top of page


Back to


On to


In the Arctic, get used to feeling insignificant. Nature overwhelms.

In Buchan Gulf, a lurking ice tongue reminds one of the massive glacial bulldozer that carved these canyon walls out of solid rock. 

This isolated pinnacle somehow escaped the glacier's onslaught.

Mist drifts on a mountain's flank.

Capturing some grandeur.

The mists that hang over mountains sometimes descend to sea level. Yes, it's still possible to get lost in an Arctic fog, despite the marvels of modern e-gadgetry.

There's lots of life in the Arctic, but most of it is in the water. At sea, the ubiquitous northern fulmar is in constant search for tiny morsels in the surface layer.

Walruses like to climb aboard an ice floe and just hang out. This one is in Lancaster Sound.

A walrus on Monumental Island casts a suspicious eye. I think she's saying "Hey you, photographer guy, you broke my tusk!!! Why did you break my tusk???

For polar bears, ice is a necessity. In open water, bears are lumbering swimmers with no hope of snatching swift and nimble seals. But where there's ice, bears gain the advantage by ambush and stealth. This male, summering on a rocky island in Davis Strait, will be unemployed and unfed until the ice returns.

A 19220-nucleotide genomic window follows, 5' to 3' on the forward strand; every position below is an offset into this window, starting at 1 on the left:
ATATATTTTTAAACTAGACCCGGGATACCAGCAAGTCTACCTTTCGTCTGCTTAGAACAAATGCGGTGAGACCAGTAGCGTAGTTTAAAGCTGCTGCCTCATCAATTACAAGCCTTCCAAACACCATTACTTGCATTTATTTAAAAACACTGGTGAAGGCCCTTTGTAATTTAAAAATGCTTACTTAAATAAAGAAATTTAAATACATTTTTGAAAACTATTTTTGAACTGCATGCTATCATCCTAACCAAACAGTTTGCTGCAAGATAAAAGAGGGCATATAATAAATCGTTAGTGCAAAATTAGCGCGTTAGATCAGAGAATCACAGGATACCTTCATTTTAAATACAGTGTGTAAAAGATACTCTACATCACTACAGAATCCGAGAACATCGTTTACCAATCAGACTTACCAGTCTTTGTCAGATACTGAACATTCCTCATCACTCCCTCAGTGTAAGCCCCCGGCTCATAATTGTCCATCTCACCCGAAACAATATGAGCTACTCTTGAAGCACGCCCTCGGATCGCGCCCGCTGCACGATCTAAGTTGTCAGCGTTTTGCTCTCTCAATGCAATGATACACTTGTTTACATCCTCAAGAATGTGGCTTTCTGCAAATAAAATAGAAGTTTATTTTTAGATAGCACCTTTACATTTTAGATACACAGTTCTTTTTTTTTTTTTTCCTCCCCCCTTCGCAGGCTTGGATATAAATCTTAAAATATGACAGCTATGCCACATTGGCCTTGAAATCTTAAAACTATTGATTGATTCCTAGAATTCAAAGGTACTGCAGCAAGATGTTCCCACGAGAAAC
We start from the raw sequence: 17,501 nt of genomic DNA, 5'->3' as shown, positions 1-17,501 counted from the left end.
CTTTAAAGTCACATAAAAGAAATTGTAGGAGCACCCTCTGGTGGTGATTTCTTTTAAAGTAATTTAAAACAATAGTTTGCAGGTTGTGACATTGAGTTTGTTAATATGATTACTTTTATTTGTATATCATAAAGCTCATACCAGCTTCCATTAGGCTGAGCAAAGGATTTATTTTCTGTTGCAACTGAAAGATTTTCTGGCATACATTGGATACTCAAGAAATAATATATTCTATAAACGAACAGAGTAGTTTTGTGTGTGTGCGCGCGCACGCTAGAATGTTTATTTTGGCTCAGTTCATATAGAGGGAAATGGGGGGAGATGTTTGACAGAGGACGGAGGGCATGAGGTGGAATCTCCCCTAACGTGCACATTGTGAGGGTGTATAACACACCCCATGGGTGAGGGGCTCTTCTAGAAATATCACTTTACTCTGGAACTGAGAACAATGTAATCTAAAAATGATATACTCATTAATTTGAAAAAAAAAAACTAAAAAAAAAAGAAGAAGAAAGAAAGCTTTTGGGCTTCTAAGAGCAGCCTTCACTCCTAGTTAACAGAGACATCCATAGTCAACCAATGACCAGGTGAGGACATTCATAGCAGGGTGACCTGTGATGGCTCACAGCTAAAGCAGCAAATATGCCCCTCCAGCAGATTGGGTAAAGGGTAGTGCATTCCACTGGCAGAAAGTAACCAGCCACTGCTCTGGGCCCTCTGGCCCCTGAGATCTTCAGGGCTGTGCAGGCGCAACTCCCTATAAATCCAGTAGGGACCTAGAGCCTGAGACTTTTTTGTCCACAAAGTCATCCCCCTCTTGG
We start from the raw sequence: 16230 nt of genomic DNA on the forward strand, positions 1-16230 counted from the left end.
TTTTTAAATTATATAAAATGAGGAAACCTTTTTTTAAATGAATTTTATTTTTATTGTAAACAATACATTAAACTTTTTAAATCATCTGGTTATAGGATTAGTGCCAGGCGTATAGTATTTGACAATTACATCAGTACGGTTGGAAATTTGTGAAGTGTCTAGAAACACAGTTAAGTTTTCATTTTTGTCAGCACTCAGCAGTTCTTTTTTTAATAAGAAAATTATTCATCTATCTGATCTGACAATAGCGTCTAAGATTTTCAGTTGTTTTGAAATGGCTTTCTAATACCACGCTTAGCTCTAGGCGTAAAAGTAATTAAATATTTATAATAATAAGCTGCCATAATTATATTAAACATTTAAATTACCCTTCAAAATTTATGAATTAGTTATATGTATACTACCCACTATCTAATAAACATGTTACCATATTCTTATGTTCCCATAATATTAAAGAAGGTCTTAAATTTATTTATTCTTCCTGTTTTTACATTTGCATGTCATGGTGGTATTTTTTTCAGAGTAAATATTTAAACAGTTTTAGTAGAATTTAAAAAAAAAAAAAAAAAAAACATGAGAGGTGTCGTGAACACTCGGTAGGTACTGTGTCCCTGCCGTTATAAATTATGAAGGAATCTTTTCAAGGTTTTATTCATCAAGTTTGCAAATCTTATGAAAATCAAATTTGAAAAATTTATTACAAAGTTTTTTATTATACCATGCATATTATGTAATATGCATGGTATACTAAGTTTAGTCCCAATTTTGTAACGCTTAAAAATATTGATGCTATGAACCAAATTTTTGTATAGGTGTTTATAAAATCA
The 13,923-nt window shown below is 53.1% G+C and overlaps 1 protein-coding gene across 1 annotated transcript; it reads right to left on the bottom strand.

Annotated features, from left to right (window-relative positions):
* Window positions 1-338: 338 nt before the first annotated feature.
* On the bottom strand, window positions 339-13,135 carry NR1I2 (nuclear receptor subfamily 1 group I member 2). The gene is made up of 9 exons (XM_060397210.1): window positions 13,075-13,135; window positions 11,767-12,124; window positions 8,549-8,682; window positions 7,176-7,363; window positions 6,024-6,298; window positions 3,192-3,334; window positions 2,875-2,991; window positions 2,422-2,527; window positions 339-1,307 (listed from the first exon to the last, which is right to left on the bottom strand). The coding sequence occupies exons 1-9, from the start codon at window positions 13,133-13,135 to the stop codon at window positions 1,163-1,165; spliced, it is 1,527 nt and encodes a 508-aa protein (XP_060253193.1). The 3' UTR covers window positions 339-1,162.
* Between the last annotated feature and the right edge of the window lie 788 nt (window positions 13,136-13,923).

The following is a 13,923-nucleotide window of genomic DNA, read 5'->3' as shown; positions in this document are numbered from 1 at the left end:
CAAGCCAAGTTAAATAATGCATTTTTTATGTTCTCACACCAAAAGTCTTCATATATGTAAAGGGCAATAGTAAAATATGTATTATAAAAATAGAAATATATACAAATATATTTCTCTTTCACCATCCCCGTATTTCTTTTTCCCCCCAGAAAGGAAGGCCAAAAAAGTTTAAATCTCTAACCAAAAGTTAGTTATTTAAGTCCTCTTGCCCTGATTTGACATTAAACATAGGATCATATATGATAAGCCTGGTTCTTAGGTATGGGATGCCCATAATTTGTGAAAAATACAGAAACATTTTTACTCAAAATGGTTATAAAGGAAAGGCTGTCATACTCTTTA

Q: Where does a large polar bear sleep?

A: Wherever it wants to.

Polar bears are the world's largest carnivore on four legs. Killer whales are world's largest carnivore with fins. Killer whales are the only predator that can take out a polar bear. However, killer whales avoid ice because they don't like bashing their tall dorsal fins against the ice undersurface. Hence the two apex predators rarely meet.

A baby killer keeps up with Mum. Killer whales are becoming more abundant in the high Arctic as summer ice shrinks. Belugas and narwhals, which lack dorsal fins, use ice as a cover against killer whale predation. Killer whales are an increasing threat to these species.

Bless me Father, for I have painted eyes on this iceberg to make it look like a pre-historic monster.

Ice wins, ship loses. A Lindblad Expeditions ship, aiming to reach 80 degrees north latitude, is halted by the icepack. In the Arctic, you can plan to go places, but nature always has the last word. 

Back to Home

bottom of page